- Tom Lansford
Ever since its establishment, New Orleans, Louisiana, has provided a foundation for the development of African American culture. By the late 1700s the city had developed a prosperous mixed Creole population, descended from the original French, Spanish, and African slave inhabitants of the region. Much of the prosperity came from the port of New Orleans, one of the busiest in the United States. The political, economic, and social power of the Creoles declined significantly in the aftermath of the Civil War. Nonetheless, through the Jim Crow period blacks continued to contribute to social and cultural life in New Orleans. In 2005 Hurricane Katrina's devastation highlighted the lingering disparities in class and economic status between blacks and whites in the Crescent City and led to a renewed focus on race relations in the United States.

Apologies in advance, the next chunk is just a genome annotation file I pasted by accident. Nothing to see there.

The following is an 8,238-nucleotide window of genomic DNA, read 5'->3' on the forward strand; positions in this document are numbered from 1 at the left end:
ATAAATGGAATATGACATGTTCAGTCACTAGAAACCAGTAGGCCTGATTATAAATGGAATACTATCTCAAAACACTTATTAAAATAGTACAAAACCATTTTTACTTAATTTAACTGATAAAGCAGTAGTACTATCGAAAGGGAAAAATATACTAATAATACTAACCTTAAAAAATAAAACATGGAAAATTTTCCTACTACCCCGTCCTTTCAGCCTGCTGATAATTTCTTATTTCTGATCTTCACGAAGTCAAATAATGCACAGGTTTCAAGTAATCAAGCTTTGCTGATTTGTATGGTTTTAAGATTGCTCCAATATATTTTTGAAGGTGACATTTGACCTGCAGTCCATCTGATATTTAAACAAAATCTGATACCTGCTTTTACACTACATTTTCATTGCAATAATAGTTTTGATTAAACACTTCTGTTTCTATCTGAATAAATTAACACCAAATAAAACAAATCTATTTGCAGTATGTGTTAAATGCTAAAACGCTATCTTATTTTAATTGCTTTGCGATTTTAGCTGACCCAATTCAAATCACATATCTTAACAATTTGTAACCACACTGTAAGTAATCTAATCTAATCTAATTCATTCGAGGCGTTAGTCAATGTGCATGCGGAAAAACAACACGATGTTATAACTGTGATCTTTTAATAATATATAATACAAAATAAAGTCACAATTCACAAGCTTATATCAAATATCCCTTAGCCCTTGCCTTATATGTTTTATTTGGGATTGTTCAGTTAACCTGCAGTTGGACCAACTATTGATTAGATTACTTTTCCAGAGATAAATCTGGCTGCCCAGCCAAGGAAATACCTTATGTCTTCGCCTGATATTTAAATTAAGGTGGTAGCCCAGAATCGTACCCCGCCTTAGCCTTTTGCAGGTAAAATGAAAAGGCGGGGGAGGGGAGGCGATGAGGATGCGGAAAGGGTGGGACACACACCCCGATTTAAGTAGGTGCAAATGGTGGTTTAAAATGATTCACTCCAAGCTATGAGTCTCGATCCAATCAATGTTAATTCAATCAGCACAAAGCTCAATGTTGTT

A version of this article originally appeared in The Encyclopedia of African American History, 1896 to the Present.